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Comparative transcriptome analysis of embryonic and adult stem cells with extended and limited differentiation capacity

Fernando Ulloa-Montoya123, Benjamin L Kidder1, Karen A Pauwelyn13, Lucas G Chase1, Aernout Luttun13, Annelies Crabbe3, Martine Geraerts3, Alexei A Sharov4, Yulan Piao4, Minoru SH Ko4, Wei-Shou Hu2 and Catherine M Verfaillie13*

Author Affiliations

1 Stem Cell Institute, University of Minnesota, Minneapolis, MN 55455, USA

2 Department of Chemical Engineering and Materials Science, University of Minnesota, Minneapolis, MN 55455, USA

3 Stamcel Instituut, Katholieke Universiteit Leuven, Leuven 3000, Belgium

4 Developmental Genomics and Aging Section, Laboratory of Genetics, National Institute on Aging, NIH, Baltimore, MD 21224, USA

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Genome Biology 2007, 8:R163  doi:10.1186/gb-2007-8-8-r163

Published: 6 August 2007



Recently, several populations of postnatal stem cells, such as multipotent adult progenitor cells (MAPCs), have been described that have broader differentiation ability than classical adult stem cells. Here we compare the transcriptome of pluripotent embryonic stem cells (ESCs), MAPCs, and lineage-restricted mesenchymal stem cells (MSCs) to determine their relationship.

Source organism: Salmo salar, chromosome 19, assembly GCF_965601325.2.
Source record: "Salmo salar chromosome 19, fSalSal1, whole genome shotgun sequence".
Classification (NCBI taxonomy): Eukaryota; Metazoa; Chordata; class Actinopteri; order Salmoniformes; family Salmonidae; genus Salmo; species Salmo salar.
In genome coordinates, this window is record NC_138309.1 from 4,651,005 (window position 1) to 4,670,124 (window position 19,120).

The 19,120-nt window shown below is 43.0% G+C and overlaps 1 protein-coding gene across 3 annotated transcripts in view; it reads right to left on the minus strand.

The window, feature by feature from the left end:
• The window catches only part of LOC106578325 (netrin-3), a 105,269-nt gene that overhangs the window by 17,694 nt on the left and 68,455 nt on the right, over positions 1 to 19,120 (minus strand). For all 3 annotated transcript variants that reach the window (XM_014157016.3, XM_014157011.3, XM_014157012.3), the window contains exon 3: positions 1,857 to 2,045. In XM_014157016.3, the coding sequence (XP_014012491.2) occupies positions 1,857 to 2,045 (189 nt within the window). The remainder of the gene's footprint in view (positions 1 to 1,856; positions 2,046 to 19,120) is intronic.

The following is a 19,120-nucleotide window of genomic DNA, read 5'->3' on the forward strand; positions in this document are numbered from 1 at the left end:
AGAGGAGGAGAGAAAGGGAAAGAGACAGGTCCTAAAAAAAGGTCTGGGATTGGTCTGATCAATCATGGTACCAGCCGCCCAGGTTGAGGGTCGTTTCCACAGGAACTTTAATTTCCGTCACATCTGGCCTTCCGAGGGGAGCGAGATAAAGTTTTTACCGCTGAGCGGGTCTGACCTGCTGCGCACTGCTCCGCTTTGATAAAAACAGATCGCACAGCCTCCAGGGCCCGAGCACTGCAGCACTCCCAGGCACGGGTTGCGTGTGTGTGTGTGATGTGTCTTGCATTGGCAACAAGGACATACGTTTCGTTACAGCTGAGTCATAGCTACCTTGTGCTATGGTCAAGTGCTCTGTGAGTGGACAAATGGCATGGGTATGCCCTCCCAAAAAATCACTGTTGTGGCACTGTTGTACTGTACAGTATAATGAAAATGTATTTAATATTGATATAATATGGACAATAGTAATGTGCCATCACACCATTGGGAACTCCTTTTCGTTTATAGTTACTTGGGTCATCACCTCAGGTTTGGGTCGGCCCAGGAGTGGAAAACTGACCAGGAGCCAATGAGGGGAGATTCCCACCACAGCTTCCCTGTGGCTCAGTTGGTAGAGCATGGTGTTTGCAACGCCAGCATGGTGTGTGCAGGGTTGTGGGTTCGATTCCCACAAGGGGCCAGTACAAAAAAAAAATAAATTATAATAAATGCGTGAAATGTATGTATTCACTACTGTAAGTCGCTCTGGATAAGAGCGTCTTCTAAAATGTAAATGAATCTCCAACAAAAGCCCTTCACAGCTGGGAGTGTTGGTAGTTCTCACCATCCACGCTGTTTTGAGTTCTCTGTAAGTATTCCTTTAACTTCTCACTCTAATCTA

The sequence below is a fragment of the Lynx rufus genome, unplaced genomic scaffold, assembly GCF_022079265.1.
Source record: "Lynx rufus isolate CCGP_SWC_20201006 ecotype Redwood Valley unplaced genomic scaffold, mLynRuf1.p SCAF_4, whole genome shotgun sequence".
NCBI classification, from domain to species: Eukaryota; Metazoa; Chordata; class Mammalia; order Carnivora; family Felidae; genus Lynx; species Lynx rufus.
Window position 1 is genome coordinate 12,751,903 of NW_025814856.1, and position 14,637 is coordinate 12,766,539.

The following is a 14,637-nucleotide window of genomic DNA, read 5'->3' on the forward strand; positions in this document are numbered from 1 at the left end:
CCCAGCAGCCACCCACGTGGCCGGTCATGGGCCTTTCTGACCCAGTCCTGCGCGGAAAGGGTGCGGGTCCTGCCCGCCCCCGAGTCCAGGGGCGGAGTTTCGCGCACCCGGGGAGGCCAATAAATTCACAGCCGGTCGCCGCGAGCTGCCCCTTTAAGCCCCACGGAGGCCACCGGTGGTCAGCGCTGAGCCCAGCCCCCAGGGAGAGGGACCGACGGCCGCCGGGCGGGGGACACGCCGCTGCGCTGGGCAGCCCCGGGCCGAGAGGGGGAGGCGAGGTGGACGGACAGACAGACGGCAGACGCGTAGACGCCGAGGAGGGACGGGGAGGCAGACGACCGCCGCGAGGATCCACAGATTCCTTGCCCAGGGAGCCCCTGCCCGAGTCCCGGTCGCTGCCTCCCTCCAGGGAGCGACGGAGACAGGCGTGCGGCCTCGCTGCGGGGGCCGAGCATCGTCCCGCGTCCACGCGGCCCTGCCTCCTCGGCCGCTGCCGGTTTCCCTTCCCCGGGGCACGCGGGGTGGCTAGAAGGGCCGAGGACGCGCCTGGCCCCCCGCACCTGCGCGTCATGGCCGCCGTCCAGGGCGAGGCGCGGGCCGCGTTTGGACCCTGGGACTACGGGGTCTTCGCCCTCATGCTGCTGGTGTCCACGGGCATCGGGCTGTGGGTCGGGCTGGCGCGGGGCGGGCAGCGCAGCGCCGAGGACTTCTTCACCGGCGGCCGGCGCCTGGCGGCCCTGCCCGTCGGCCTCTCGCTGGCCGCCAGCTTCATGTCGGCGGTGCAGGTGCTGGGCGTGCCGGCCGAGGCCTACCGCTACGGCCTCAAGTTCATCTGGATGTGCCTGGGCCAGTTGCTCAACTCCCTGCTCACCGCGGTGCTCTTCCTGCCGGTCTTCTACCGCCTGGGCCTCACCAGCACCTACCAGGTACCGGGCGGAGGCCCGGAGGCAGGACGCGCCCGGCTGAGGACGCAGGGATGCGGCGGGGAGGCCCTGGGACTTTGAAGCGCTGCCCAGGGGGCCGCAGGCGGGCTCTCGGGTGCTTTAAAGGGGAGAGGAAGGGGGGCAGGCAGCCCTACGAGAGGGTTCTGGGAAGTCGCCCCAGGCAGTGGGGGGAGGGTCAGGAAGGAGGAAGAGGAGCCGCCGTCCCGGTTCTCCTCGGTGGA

Applying principal component analysis, non-negative matrix factorization and k-means clustering algorithms to the gene-expression data, we identified a unique gene-expression profile for MAPCs. Apart from the ESC-specific transcription factor Oct4 and other ESC transcripts, some of them associated with maintaining ESC pluripotency, MAPCs also express transcripts characteristic of early endoderm and mesoderm. MAPCs do not, however, express Nanog or Sox2, two other key transcription factors involved in maintaining ESC properties. This unique molecular signature was seen irrespective of the microarray platform used and was very similar for both mouse and rat MAPCs. As MSC-like cells isolated under MAPC conditions are virtually identical to MSCs, and MSCs cultured in MAPC conditions do not upregulate MAPC-expressed transcripts, the MAPC signature is cell-type specific and not merely the result of differing culture conditions.


Multivariate analysis techniques clustered stem cells on the basis of their expressed gene profile, and the genes determining this clustering reflected the stem cells' differentiation potential in vitro. This comparative transcriptome analysis should significantly aid the isolation and culture of MAPCs and MAPC-like cells, and form the basis for studies to gain insights into genes that confer on these cells their greater developmental potency.